Five Tips to Help Reduce Credit Card Debt

Five Tips to Help Reduce Credit Card Debt

Five Tips to Help Reduce Credit Card Debt

Credit card debt is an especially difficult type of debt to pay off. People who get into credit card debt rarely understand how their interest is calculated and compounded daily, not to mention how quickly credit card debt can spiral out of control. Once cardholders find themselves in trouble with this most expensive type of personal debt, it is important that they take immediate steps to pay it off. Here are the five most important actions to take to get out of credit card debt:

  1. Stop Spending Money. While cardholders cannot abstain from some necessary purchases, it is important that they do everything possible to stop adding to their debt. This means curtailing all discretionary spending on their credit cards in order to keep their debt from growing.
  2. Perform A Balance Transfer. There are many cards on the market that offer 0% APR balance transfers for as long as 18 months. With a 0% balance transfer, consumers can move their high rate balances to a new card that offers 0% rate. This stops interest from piling up and allows card-holders to repay debt significantly faster than they can at a regular rate. It also helps those who can’t afford to start repaying debt prevent interest expenses from adding 15% or more to their current debt over a year.
  3. Start A Plan. Once a balance transfer has been secured, make a plan to eliminate debt before the 0% balance transfer period concludes. The plan should contain a realistic budget for household expenses along with an increased amount to be dedicated to paying down the debt.
  4. Find Additional Sources of Income. After expenses have been cut to the maximum extent possible, the only other way to pay down debt more quickly is to find other means of income. These sources can be sustainable such as working additional hours or finding higher paying employment opportunities or they can be one time injections of revenue. For example, unneeded or unused items can be sold and the money received can be used to pay off debt.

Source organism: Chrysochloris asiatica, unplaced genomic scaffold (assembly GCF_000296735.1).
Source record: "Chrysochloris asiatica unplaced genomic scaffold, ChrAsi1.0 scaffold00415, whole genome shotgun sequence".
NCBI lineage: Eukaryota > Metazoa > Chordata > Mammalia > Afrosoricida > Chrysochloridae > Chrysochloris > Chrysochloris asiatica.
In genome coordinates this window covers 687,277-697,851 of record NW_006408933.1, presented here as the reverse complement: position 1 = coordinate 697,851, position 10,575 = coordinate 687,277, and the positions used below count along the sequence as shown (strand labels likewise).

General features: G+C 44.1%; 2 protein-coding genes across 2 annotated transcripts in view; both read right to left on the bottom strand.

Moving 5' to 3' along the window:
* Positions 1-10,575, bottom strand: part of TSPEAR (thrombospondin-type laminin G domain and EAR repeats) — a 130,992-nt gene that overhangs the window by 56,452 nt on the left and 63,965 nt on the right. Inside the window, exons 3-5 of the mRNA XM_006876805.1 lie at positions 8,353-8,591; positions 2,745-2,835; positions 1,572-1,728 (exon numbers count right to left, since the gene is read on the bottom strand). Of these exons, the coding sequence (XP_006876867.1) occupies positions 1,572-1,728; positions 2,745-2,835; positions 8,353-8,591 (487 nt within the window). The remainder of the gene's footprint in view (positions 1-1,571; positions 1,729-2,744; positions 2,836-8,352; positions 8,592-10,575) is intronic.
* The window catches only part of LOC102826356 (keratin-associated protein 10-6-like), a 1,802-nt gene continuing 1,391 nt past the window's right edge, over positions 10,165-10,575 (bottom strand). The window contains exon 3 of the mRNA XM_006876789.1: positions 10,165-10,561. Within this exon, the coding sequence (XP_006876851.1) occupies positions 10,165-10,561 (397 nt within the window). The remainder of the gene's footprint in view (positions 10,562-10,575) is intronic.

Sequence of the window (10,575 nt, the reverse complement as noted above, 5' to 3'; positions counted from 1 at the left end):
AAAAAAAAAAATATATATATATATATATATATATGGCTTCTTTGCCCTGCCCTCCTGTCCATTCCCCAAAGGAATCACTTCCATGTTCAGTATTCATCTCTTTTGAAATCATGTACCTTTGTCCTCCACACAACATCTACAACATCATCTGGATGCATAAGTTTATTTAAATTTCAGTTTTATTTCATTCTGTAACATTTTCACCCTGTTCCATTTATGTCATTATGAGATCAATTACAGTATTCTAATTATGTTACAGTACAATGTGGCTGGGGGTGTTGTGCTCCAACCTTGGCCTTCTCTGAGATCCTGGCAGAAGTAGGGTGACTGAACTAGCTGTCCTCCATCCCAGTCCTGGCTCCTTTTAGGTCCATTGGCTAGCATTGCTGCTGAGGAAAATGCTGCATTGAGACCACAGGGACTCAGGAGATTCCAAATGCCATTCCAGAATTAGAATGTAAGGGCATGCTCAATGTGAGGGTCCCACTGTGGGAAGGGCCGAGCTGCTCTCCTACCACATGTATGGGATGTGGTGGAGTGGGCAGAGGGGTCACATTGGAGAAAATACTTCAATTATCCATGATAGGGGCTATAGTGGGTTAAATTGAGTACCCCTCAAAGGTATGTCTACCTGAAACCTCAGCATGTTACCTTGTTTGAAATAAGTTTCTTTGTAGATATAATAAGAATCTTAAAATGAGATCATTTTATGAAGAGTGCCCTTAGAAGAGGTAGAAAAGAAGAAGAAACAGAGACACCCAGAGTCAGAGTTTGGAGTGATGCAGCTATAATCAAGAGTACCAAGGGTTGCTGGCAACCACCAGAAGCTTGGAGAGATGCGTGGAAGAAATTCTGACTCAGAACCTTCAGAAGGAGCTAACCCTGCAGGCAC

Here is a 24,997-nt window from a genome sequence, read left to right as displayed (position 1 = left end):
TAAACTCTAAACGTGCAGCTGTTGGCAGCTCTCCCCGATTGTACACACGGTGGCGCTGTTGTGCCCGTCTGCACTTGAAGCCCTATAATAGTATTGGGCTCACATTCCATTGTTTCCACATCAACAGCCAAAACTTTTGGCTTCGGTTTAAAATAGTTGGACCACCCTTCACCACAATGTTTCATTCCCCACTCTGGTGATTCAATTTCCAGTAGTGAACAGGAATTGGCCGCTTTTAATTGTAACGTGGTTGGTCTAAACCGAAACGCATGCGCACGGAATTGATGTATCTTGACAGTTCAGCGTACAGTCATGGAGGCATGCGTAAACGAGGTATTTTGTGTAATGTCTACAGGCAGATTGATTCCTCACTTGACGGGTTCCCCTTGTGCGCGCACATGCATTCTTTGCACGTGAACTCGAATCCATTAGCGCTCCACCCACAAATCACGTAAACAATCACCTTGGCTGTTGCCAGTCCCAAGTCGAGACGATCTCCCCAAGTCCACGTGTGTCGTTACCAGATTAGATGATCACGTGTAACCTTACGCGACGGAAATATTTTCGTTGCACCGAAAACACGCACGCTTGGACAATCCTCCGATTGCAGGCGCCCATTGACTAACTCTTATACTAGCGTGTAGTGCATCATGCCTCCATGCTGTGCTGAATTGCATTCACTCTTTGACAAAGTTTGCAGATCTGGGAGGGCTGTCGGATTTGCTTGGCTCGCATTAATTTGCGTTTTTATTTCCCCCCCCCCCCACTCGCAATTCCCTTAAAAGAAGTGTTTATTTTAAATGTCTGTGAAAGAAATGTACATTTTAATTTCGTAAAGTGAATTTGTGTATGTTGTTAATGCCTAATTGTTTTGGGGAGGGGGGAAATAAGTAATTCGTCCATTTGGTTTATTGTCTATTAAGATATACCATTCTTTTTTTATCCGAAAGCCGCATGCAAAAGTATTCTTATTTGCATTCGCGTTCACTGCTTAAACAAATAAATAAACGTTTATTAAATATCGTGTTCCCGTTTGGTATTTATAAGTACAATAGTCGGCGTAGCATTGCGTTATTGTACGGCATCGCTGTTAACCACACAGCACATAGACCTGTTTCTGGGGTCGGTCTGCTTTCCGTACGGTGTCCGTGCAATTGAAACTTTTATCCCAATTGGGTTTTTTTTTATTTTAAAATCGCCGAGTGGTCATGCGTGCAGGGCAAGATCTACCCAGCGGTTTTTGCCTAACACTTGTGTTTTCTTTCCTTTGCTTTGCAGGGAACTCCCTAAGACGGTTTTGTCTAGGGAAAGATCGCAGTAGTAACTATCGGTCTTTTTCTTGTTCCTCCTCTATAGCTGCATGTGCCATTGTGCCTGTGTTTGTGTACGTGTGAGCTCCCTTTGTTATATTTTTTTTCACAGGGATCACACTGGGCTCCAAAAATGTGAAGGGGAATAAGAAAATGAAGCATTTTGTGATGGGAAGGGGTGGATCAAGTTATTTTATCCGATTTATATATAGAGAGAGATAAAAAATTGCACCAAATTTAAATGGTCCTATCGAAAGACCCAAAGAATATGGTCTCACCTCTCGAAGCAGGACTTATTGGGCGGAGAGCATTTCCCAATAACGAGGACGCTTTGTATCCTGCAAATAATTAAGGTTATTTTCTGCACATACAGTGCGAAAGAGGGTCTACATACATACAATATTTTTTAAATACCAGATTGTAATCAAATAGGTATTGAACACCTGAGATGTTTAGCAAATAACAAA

5. Stay Focused. It can be easy to make a plan to control spending or to perform a balance transfer, but success will always be about following through. In this instance, it helps to involve the entire household of the plan and to constantly review it. Make sure everyone is sticking to the plan, and improve on it as time goes by. Cardholders can also seek support online as there is a community of bloggers and forum participants that are going through the same struggle.

By recognizing the problems of credit card debt, and taking steps to eliminate it, cardholders can become the masters of their own finances rather than simply being the victims of bad habits.

For many consumers, the best way to get started on this path is by utilizing a credit card that offers a 0% rate on balance transfers. To learn more, see our ranking of the top 10 best balance transfer credit cards of 2012.

About the author

Jason Steele

Jason Steele is a freelance journalist specializing in personal finance and travel and is recognized as an expert in credit cards. He is a regular contributor to many of the top personal finance sites such as Wise Bread and Money Talks News. His work has been frequently carried on mainstream news outlets such as MSN Money, Yahoo, Finance, and Business insider.

Jason lives in Denver Colorado with his wife and two daughters.

– has written 290 posts.

{ 2 comments… read them below or add one }

Robb March 2, 2012 at 6:09 pm

Anyone have knowledge if credit card companies will freeze interest and allow full payment of original balance over say 3 years so they receive full amount.
Obviously they will not make any more money but they will get back outstanding amount in full.

Reply

Jeff Weber Jeff Weber March 5, 2012 at 8:19 am

Robb,

I think you’ll have a hard time finding those particulars, but if you’re debt is over $10,000, you may be able to arrange something along those lines by using a non-profit credit counselor. See http://www.nfcc.org for more details.

Reply

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